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Just For Today I will Not Drink One day at a time.

Posted Nov 13 2009 10:02pm

How many times have you quit drinking? Every alcoholic or problem drinker comes to the point with their drinking when they make a promise to themselves or to someone else that they will not touch another drink. It may be after an embarrassing bender or it could be a heartfelt promise to a loved one. However this pledge is made and to who is not really the point.

Did it work for you?
How long did it last?

For an abusive drinker, making a promise not to drink is akin to a person dying of thirst in the desert and passing an oasis because there just isn’t enough shade – it isn’t going to happen. Promises not to drink are made and broken for many reasons. Putting a time limit on your next drink is something to which all problem drinkers can relate. This usually occurs after making a fool of one’s self when drinking or after waking up feeling lousy one too many times.


These self-inflicted timetables are useless when trying to quit an alcohol addiction. Rarely will someone who has acquired a dependence on alcohol be able to rustle up the discipline needed to stop drinking outright, and permanently. I’m not saying it never happens but it is certainly the exception to the rule. By the time alcohol has you in its grip and you are at the point where you question your consumption, even considering self-moderation, it is likely too late to do anything about it personally without professional support.


Therefore, quitting, stopping, taking a break from or simply testing your ability to do without alcohol is a loser gamble that seems a rite of passage for so many alcoholics. Is this a compulsory step to eventual capitulation to professional assistance? Is it necessary for all excessive drinkers to suffer through the shame and guilt of failing to live up to promises made? There has to be a better way and there is.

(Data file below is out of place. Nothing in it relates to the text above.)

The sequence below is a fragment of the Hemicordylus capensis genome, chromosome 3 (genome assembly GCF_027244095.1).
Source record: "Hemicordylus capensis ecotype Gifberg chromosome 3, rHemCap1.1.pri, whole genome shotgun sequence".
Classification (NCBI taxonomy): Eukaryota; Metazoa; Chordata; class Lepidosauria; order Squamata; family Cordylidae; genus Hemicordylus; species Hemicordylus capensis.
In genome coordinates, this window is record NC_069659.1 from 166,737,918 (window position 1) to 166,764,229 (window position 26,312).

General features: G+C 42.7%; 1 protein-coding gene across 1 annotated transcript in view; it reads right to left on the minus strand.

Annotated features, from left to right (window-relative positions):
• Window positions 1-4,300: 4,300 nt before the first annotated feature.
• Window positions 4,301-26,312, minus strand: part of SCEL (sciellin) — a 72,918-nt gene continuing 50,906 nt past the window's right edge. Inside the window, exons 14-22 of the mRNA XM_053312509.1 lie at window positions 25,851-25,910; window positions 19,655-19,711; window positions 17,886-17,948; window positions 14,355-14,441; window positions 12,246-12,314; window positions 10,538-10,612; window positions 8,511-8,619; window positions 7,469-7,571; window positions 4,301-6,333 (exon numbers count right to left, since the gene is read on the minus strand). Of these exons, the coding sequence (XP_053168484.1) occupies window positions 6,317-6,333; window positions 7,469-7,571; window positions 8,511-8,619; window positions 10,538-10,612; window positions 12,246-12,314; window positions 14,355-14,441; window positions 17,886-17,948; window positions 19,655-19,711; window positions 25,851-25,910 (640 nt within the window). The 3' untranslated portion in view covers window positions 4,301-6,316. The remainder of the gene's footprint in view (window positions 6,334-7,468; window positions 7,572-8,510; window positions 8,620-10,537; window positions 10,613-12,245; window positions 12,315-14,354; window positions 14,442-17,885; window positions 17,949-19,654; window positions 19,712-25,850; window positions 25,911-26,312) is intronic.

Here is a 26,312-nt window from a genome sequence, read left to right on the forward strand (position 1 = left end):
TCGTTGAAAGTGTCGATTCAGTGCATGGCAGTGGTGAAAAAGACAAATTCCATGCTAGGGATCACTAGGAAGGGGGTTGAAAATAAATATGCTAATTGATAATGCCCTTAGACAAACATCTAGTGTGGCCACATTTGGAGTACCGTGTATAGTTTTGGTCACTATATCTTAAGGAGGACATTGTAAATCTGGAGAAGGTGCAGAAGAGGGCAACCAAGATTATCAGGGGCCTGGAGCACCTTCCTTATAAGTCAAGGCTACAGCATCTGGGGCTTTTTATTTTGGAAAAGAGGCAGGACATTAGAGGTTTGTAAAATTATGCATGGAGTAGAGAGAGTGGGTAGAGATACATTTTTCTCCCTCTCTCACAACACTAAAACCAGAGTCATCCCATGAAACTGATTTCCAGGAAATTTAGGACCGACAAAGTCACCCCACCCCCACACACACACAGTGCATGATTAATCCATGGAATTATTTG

One day at a time.

This is a well-known phrase that has real meaning to any alcoholic who has experienced or is going through early recovery, determined not to pick up a drink no matter what. Why would someone want to put the pressure of the pledge on him or herself – no more drinking, period! Why not just say I will not drink at all today. You have no control over tomorrow and if you drank yesterday, well, today is a fresh beginning so focus on what you can control now.


If the desire to have a drink is strong you can break it down to smaller time increments, I will not have a drink in the next hour and you won’t touch a drink until the compulsion to have that drink passes regardless of the timing used. Hopefully your life without alcohol will have some distractions in it so you won’t just be sitting around wondering about alcohol and having a drink!


Rather than think long-term sobriety or never having a drink again, it’s much easier to manage your commitment to staying sober if it becomes a daily pledge. Most people can control their urge to drink for a 24-hour period, specifically those who are only considered problem drinkers. The initial withdrawal period for an alcoholic may require some medical intervention but post physical withdrawal, that desire to have a drink will become a coercive mental issue necessitating the need for daily vows of no alcohol to get past the compulsive thoughts of drinking.


Making and breaking promises is something our family and friends are used to so they don’t have much use for further vows of sobriety from you. Who can blame them after all the false intentions. Be fair to them as well as to yourself and start planning to stay sober daily. Tell yourself when it is necessary that just for today you will not drink.

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